Medline: 9445201

Since the publisher of Cancer 82(2): 415-420, 1998. does not longer offer an easy to build up link to his online service we can´t offer a direct link.

Metachronous bilateral Wilms' tumor: the importance of time interval to the development of a second tumor.

Paulino AC, Thakkar B, Henderson WG

Abstract:

Background:
Information regarding survival and prognostic factors in children with metachronous bilateral Wilms' tumor is limited.

Methods:
A literature search of English language articles from 1950-1996 was performed. A total of 108 of 123 children with metachronous bilateral Wilms' tumor from 30 studies were evaluable for analysis. The children were classified according to the time interval to the development of a contralateral Wilms' tumor (< 18 months vs. > or = 18 months).

Results:
Kaplan-Meier analysis rates of overall survival for metachronous bilateral Wilms' tumor were 49.1% and 47.2% at 5 and 10 years, respectively. The median time interval to the development of a second tumor was 23.1 months. Of 106 children, 102 (96.2%) had a metachronous presentation of Wilms' tumor by 5 years. In children ages < 2 years and children ages 2-5 years, 95.2% and 93.9%, respectively, of contralateral tumors appeared within 60 months. For children ages > or = 5 years, all contralateral kidney tumors appeared by 54 months. Analysis of overall survival of patients with a time interval of < 18 months and > or = 18 months showed a 10-year survival of 39.6% and 55.2%, respectively (P = 0.024, log rank test).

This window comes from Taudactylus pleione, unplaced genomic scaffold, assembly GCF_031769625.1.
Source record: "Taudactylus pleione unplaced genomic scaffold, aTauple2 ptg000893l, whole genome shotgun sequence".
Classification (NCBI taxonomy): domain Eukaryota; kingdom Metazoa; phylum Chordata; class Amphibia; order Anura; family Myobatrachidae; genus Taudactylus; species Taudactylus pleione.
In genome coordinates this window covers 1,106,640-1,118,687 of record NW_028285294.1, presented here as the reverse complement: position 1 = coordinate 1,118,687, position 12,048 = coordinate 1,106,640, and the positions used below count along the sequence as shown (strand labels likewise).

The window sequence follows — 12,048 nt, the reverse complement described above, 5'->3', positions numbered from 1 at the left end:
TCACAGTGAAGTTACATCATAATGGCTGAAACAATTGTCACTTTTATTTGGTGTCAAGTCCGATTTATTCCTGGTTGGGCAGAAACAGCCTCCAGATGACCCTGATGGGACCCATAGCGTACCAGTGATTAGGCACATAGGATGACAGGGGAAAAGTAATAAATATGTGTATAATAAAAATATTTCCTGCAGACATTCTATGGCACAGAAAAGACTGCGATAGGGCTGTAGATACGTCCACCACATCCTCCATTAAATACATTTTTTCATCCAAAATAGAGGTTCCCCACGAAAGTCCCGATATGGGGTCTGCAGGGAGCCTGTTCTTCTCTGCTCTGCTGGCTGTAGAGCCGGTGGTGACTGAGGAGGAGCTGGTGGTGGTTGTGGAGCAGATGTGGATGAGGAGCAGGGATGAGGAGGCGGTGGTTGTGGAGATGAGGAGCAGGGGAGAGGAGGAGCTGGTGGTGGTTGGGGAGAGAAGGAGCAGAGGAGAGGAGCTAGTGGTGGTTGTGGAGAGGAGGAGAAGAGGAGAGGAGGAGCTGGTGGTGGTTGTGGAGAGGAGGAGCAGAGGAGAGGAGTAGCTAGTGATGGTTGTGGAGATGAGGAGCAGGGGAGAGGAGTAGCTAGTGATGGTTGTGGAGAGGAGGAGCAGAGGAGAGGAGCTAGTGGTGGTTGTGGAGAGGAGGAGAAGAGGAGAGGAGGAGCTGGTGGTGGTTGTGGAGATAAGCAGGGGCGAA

Conclusions:
Children with a metachronous bilateral Wilms' tumor who developed a contralateral tumor > or = 18 months from the initial diagnosis of Wilms' tumor had a better overall survival than children with a time interval of < 18 months. Children ages < 2 years at the initial diagnosis of Wilms' tumor did not have a longer period of risk for developing a contralateral kidney tumor than those ages > or = 2 years. Screening by abdominal ultrasound of the contralateral kidney for > 5 years after initial diagnosis of Wilms' tumor may not be necessary because > 95% of children had a time interval to the development of a second tumor of < or = 60 months.


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